Life was a strange trip indeed and he felt that he possibly never had the proper map on which to set his course. How does one take a trip without the proper course?

Maybe that was the point of it all he thought, we just wander around and look for a way to get out of the woods. Some people were just better at it than others. Some people had a better map, or a better compass, or easier woods. Some people never saw the woods at all. The trees were cut down for them before they got there. Maybe the point of life itself was just seeing how far out of the forest you could get before you started to forget the details. The details that built a life. That string of yesterdays with the choices set before you that you don’t want, but have to eat anyway. Or not. Not much of a choice.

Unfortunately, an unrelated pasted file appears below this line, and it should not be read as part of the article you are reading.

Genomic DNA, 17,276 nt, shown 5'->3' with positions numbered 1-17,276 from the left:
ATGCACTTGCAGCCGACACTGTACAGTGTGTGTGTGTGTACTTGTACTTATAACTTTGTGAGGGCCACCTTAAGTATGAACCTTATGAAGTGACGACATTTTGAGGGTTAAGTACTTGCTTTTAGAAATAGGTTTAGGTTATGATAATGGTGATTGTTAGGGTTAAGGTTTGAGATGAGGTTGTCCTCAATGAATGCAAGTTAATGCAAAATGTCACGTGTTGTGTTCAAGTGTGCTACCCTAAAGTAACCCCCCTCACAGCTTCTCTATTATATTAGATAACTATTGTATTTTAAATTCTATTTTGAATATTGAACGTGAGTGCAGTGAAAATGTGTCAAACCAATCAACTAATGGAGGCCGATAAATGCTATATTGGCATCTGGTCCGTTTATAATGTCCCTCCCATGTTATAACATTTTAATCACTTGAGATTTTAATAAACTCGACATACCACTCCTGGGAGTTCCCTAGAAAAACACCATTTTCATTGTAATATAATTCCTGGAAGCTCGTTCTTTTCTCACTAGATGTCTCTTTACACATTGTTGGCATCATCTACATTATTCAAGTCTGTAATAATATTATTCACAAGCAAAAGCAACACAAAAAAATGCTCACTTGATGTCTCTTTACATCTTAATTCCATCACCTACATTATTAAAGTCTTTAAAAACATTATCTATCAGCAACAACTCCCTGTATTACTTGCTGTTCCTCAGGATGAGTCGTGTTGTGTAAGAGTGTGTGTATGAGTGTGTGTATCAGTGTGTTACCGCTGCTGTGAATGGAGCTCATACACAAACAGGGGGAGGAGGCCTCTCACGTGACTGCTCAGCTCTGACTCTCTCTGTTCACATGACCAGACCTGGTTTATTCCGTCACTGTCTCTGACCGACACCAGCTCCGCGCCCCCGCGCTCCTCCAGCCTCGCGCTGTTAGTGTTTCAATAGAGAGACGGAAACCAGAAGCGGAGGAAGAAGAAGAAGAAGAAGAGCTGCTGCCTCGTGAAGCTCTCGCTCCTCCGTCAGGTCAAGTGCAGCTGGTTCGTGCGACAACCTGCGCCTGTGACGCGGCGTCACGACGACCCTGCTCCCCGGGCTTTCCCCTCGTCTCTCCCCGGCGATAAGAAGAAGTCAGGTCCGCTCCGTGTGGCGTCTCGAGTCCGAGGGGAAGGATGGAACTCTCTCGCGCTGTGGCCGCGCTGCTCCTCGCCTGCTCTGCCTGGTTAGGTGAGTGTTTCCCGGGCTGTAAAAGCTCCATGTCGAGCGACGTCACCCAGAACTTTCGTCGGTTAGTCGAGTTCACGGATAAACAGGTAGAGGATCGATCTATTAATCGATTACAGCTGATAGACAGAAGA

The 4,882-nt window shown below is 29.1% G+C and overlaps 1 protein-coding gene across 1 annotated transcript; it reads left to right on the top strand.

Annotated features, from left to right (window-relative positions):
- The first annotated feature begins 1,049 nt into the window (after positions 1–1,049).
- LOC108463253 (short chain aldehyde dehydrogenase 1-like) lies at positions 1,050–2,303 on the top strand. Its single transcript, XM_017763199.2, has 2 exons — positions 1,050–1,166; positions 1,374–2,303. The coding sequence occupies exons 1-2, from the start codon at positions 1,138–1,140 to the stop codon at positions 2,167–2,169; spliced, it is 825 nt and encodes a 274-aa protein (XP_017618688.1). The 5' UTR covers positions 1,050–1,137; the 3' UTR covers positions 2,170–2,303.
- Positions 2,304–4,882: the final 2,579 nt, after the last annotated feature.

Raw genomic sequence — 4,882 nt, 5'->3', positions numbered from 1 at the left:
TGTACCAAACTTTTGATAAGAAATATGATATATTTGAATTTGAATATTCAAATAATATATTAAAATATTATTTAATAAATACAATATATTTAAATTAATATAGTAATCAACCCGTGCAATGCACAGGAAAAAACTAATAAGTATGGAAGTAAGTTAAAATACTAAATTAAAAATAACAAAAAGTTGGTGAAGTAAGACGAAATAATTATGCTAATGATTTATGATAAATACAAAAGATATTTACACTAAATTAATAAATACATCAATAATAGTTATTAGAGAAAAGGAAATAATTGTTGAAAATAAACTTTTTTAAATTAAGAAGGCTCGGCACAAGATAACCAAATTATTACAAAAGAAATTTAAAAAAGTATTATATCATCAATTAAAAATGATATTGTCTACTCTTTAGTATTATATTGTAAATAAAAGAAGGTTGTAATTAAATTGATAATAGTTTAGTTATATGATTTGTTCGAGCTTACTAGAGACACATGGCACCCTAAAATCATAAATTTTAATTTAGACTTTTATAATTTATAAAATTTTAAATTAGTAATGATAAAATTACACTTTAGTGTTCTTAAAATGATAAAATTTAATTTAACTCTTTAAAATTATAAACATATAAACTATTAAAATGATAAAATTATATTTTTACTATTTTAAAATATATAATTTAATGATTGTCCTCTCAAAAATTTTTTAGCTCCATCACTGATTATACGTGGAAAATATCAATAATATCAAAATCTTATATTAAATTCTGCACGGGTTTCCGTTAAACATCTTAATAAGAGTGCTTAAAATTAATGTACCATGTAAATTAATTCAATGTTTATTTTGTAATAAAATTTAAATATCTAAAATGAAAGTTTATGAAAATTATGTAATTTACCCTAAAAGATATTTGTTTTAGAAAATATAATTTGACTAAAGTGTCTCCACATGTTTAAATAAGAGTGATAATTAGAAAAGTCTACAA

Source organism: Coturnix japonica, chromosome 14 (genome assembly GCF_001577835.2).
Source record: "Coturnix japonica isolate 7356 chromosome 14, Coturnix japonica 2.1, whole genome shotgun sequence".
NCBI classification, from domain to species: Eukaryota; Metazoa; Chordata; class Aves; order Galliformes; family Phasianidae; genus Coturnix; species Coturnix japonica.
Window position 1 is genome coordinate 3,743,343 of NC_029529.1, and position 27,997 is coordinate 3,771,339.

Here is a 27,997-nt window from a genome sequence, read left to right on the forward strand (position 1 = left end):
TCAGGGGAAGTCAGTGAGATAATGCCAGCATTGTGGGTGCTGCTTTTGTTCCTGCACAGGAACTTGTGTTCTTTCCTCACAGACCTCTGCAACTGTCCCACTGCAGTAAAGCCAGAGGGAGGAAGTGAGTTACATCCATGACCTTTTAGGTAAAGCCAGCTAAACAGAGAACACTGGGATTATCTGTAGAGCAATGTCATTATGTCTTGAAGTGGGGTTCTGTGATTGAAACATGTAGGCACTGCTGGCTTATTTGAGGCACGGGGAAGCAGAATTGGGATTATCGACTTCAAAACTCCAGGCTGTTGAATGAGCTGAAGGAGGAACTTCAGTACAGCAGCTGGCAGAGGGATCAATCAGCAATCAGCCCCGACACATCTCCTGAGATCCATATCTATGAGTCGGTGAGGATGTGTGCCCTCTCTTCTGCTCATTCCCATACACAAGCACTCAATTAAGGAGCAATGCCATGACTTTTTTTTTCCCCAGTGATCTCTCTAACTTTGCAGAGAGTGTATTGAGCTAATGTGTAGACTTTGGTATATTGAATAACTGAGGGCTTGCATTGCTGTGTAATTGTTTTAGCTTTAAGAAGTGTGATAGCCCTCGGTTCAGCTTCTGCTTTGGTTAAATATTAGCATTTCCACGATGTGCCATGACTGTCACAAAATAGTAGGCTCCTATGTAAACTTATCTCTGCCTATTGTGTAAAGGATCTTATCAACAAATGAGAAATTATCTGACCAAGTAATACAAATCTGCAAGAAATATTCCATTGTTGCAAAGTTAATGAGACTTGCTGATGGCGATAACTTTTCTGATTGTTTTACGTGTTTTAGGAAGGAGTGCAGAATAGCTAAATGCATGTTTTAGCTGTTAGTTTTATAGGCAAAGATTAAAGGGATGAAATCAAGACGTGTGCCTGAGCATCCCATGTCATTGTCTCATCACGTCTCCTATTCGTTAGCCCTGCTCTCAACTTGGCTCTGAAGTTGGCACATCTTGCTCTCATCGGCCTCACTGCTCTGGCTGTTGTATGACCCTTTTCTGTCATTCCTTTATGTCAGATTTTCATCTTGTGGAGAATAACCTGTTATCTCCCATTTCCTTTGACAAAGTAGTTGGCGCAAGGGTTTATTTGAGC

That was it. That was how he saw it and he knew it was stupid to dwell on it but he did. The one thing he knew without a hint of a doubt, was that he would be better off if he stopped dwelling on it. He put his earplugs back in his ears and he turned on the audiobook “No Country For Old Men” and he picked up his chisel and he did. That was enough of that.

There was a legacy out there for him to build that wouldn’t fit into a plastic box. He would make damn sure of that.

Then he realized that he was his father’s legacy. He thought about that for a minute, pausing with his chisel in mid cut. Now that was something to think about. He would get back to that later. After dinner maybe. Somewhere in the next chapter, a little farther out of the woods.

The middle of the story.

Not the end.
Tony Whitford

Friday, January 6, 2017

The Hummingbird